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 IU Trident Indiana University

Rewriting the Laws of Physics for Nanoworld 

PI: Peter Ortoleva, Distinguished Professor and Director, Center for Cell and Virus Theory

High Performance Systems, Systems Group, UITS Research Technologies - Research made possible via Big Red II

CCMV Virus
Figure 1. Cutaway of the computational model for the virus CCMV. Such models are being used to understand self-assembly, structural transitions, and anomalous oscillations in nanoparticles. 

A nanosystem at equilibrium can display quasiperiodic structural oscillations, seemingly in contradiction to the Second Law of Thermodynamics. These structural oscillations have been seen in some virus-like particles using traditional molecular dynamics, or the multiscale methods developed at CCVT, which are being used with terahertz spectroscopy to test the theory for virus-like nanoparticles.

Computational models such as the model for the virus CCMV, shown in Figure 1 below, are being used to understand self-assembly, structural transitions, and anomalous oscillations in nanoparticles.

Researchers at the Center for Cell and Virus Theory (CCVT) showed that a nanosystem at equilibrium can display quasiperiodic structural oscillations. This at first seems to contradict the Second Law of Thermodynamics. However the Second Law was deduced from observations on macrosystems, and implies that there is no perpetual motion for a macroscopic system in contact with an environment at constant temperature. These structural oscillations are also anomalous since the amplitude decreases with temperature, in contrast to the classic  amplitude dependence on absolute temperature T implied by traditional statistical physics. Thus far, the structural oscillations have been seen in some virus-like particles using traditional molecular dynamics, or the multiscale methods developed at CCVT using IU’s cyberinfrastructure. This work is being done in collaboration with Prof. E. Brown in the Department of Physics and Electrical Engineering at Wright State University, using terahertz spectroscopy to test the theory for virus-like nanoparticles as part of a project supported by the NSF INSPIRE program.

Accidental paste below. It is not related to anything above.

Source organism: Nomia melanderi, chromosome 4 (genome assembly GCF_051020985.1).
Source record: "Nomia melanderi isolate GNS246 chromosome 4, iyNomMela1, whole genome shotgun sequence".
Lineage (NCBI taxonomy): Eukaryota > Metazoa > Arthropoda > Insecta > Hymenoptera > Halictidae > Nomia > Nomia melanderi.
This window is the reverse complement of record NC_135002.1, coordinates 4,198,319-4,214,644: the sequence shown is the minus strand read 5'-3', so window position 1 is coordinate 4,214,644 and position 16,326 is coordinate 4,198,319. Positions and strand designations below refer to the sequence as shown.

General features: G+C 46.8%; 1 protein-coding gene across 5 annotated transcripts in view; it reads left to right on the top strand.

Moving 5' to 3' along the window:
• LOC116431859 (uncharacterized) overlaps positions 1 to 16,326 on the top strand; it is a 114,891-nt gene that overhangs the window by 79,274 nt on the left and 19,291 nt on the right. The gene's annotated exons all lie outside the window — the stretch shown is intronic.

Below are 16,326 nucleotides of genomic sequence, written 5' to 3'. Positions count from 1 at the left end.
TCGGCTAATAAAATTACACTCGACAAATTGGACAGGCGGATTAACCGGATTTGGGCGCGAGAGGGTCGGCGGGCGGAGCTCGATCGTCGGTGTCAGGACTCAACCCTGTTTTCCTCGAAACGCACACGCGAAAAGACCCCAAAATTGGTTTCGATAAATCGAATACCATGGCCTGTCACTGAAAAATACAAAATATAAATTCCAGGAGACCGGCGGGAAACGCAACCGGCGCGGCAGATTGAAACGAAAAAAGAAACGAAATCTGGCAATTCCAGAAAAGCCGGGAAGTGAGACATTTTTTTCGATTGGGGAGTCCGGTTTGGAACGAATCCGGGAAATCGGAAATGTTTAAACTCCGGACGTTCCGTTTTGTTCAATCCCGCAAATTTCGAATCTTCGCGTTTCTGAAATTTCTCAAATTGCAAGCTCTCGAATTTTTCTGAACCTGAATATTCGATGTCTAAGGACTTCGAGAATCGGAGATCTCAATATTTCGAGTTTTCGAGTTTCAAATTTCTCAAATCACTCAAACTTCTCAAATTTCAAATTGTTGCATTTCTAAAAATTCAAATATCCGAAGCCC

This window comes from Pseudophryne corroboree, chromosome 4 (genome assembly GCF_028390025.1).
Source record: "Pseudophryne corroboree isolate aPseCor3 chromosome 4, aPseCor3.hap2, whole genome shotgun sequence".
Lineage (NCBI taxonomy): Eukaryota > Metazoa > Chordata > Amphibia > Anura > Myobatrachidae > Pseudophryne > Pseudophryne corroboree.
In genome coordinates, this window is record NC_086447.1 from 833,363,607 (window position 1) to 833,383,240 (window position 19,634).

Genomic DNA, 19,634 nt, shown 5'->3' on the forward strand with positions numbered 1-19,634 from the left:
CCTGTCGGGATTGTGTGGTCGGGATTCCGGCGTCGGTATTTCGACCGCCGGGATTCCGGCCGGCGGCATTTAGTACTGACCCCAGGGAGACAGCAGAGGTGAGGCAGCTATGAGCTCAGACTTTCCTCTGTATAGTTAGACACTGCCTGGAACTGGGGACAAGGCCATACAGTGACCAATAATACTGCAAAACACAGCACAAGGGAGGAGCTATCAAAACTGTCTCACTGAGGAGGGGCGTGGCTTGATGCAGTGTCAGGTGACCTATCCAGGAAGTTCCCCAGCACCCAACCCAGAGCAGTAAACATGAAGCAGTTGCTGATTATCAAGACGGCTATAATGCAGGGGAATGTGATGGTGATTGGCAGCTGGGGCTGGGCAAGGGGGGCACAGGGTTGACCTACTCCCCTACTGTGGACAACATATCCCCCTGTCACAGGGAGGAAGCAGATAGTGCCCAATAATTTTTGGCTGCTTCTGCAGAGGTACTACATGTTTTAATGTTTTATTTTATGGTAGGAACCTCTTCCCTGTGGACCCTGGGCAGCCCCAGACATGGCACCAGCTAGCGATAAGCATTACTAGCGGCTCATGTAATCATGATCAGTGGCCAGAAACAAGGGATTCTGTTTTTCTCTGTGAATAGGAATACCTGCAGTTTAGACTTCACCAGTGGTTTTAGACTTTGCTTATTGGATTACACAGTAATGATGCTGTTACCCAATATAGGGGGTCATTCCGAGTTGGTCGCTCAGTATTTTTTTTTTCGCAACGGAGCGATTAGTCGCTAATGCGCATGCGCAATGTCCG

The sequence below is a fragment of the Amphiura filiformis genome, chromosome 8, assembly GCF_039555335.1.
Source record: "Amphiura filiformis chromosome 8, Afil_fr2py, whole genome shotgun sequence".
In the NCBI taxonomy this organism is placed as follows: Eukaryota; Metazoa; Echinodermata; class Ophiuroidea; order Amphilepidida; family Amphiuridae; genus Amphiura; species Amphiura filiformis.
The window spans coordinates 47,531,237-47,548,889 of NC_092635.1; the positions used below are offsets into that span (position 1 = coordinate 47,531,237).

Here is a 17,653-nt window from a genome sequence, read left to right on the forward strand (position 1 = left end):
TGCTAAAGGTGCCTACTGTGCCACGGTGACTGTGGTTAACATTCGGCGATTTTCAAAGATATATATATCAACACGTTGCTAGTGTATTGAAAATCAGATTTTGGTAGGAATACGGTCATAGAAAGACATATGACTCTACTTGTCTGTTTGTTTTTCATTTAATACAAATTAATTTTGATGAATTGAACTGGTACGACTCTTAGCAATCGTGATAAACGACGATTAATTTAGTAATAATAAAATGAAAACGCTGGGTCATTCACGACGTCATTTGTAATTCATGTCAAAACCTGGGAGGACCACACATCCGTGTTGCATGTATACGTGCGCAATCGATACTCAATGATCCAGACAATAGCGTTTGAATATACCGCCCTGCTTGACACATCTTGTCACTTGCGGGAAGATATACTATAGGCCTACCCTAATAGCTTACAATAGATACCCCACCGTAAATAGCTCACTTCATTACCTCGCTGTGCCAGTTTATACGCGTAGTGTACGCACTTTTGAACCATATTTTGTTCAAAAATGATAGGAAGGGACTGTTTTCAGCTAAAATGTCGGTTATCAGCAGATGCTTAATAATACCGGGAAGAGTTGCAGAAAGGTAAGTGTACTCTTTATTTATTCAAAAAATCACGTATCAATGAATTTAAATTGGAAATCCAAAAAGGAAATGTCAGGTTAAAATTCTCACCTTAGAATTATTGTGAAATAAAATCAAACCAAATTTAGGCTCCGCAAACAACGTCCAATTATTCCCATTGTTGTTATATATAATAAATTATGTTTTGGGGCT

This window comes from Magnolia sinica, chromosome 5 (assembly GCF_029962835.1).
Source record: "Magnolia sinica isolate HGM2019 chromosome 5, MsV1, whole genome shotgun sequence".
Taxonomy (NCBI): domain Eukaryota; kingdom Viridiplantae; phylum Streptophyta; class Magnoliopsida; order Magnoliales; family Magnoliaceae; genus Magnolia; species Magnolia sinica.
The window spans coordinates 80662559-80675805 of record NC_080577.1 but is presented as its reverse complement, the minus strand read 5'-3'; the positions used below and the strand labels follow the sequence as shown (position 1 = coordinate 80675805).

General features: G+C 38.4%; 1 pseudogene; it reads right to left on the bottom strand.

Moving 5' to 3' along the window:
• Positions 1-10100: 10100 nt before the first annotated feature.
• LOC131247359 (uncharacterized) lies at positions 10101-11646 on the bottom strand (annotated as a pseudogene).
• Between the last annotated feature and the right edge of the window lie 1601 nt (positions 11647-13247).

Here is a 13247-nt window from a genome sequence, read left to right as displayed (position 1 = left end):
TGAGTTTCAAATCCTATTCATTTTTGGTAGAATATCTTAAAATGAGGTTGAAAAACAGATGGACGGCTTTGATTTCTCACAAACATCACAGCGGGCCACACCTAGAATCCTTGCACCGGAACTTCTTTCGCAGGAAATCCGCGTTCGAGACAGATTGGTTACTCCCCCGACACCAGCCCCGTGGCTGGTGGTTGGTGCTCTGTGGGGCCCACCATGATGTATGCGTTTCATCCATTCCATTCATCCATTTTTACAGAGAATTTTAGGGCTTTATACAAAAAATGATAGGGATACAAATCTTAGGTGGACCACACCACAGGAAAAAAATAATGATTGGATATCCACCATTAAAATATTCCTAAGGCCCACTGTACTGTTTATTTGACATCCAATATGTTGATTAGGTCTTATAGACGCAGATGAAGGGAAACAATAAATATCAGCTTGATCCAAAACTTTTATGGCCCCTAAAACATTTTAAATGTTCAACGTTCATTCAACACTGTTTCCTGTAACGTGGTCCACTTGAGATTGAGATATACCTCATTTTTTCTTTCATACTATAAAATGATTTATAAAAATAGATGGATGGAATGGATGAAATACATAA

NSF GSS Codes:

Primary Field: Microbiology, Immunology, and Virology (611) 

Secondary Field: Computer Science (401) Computer Systems Analysis